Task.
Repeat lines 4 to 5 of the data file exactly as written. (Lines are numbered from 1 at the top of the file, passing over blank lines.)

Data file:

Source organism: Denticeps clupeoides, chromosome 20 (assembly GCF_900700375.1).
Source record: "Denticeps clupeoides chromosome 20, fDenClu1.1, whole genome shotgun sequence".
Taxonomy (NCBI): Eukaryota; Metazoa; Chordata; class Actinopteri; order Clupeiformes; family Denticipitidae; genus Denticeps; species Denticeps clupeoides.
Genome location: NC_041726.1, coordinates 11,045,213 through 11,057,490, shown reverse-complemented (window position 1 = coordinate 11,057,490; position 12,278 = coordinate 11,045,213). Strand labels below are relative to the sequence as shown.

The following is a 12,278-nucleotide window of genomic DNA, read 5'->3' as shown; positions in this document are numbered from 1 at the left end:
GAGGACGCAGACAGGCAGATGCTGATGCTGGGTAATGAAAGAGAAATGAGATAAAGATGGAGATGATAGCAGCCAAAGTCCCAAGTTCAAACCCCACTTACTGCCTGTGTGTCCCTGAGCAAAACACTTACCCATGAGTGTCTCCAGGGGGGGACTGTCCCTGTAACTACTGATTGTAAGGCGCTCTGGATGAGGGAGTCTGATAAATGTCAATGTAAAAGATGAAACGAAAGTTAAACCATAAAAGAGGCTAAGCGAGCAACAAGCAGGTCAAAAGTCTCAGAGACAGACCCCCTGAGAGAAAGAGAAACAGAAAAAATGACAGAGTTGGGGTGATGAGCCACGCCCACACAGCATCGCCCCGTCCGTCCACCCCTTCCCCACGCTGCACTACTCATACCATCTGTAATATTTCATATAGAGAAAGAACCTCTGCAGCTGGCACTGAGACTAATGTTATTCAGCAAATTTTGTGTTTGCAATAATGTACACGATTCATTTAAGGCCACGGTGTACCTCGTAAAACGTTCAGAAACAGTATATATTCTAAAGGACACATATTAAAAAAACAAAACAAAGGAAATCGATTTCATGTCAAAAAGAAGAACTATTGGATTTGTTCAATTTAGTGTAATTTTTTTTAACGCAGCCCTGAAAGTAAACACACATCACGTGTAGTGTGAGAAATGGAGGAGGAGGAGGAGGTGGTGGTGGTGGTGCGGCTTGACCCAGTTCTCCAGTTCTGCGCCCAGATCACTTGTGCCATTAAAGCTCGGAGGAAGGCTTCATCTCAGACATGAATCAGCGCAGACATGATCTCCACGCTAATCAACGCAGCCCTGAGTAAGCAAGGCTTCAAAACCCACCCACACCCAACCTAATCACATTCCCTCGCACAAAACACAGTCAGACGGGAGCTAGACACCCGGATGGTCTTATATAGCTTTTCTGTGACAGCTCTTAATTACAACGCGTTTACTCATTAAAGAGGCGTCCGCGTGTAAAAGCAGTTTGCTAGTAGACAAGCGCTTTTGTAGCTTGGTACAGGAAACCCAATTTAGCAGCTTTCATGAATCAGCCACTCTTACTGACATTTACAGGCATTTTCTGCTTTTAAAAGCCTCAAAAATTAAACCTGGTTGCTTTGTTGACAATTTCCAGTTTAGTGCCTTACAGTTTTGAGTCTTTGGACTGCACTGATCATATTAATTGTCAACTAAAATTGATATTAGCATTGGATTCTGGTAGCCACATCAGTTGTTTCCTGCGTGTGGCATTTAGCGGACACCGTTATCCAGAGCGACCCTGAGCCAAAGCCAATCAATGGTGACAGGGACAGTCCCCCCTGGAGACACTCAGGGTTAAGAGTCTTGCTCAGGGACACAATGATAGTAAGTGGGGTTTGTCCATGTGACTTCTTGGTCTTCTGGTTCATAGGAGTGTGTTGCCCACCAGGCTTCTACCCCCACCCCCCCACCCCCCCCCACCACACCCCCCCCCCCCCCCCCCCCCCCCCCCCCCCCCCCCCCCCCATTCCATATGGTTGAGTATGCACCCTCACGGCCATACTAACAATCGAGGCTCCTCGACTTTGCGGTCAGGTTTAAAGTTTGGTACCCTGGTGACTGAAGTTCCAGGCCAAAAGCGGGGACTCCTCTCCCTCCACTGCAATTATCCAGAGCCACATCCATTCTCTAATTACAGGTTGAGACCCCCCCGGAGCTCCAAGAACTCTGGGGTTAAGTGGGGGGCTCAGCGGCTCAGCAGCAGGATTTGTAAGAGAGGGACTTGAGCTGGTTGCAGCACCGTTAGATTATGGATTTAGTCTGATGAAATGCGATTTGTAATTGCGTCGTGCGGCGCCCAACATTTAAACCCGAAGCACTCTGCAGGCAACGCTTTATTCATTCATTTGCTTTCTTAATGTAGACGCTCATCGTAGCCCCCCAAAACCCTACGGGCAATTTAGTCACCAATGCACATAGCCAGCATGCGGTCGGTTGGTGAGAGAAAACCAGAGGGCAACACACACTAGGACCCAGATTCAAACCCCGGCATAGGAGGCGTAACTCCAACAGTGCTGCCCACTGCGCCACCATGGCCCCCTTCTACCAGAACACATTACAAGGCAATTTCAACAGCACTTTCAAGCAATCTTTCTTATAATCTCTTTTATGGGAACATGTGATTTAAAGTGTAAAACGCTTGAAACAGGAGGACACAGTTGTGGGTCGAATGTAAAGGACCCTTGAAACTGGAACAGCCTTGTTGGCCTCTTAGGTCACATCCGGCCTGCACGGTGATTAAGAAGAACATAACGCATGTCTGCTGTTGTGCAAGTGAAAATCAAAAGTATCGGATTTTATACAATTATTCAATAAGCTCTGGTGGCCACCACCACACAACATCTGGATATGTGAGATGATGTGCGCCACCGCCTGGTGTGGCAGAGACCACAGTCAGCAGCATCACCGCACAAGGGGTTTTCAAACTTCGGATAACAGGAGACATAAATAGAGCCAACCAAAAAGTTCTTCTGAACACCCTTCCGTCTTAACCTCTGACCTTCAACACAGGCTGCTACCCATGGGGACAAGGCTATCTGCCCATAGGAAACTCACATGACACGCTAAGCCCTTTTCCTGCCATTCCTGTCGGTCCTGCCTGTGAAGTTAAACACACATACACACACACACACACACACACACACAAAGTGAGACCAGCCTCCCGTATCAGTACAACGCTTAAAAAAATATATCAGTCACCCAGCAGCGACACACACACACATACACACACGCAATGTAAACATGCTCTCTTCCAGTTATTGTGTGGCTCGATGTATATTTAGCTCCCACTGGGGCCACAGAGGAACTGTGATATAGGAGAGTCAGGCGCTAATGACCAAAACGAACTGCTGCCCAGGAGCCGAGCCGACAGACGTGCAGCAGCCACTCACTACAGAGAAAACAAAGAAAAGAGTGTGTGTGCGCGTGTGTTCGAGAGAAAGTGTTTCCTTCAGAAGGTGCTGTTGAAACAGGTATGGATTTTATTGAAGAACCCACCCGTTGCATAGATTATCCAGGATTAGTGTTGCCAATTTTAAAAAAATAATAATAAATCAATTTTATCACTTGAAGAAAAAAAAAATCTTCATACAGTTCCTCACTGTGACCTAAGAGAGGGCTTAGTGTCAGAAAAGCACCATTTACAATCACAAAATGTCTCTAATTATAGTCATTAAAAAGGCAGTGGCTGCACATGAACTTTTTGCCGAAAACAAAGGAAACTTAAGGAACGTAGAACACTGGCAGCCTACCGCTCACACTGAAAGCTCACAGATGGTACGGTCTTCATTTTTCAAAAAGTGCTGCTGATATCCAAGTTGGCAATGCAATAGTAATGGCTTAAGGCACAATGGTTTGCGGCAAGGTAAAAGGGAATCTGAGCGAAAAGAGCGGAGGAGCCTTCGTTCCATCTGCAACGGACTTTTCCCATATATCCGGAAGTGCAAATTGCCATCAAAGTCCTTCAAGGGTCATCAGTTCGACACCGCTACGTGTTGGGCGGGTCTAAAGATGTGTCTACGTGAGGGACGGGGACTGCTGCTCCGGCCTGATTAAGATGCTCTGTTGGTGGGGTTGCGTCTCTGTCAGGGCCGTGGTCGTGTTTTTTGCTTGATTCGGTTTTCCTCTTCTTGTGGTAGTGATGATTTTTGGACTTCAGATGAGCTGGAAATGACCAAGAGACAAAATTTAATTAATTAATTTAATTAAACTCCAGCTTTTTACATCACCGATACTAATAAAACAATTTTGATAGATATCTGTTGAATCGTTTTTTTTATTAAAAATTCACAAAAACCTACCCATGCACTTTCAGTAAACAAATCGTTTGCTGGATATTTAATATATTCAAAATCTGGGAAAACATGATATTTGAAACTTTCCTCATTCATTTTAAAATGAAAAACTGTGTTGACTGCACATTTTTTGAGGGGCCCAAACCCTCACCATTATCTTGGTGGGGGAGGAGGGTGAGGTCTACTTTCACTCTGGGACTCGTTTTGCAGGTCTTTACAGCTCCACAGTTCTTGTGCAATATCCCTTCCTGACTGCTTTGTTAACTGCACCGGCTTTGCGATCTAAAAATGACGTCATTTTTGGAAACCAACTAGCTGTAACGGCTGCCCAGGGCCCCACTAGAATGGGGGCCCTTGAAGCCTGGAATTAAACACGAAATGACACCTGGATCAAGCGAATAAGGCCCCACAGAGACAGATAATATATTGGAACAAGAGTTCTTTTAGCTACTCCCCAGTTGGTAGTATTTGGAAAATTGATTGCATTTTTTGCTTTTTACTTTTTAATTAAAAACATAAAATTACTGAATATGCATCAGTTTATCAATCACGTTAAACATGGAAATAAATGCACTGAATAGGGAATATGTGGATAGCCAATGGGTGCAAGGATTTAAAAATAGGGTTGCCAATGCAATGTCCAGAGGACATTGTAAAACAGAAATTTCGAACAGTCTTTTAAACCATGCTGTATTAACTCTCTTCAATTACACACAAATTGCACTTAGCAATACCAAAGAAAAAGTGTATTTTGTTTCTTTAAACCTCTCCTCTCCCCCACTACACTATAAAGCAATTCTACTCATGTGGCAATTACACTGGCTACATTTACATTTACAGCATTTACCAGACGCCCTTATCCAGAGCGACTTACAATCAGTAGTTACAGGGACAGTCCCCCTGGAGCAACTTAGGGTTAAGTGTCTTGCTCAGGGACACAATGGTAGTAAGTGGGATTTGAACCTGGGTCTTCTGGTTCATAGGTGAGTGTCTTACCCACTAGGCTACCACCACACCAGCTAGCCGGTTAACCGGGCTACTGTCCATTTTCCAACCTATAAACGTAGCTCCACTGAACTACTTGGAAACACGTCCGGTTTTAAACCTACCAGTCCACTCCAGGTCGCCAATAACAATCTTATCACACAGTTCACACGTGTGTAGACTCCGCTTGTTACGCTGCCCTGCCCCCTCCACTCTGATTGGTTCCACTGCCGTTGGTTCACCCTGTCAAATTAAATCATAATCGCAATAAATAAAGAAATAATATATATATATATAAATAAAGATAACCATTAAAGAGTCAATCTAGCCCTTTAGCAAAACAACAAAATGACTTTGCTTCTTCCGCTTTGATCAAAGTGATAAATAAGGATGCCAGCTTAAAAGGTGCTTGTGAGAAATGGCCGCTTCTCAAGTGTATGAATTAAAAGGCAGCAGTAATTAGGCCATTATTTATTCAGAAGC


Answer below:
Genome location: NC_041726.1, coordinates 11,045,213 through 11,057,490, shown reverse-complemented (window position 1 = coordinate 11,057,490; position 12,278 = coordinate 11,045,213). Strand labels below are relative to the sequence as shown.

The following is a 12,278-nucleotide window of genomic DNA, read 5'->3' as shown; positions in this document are numbered from 1 at the left end: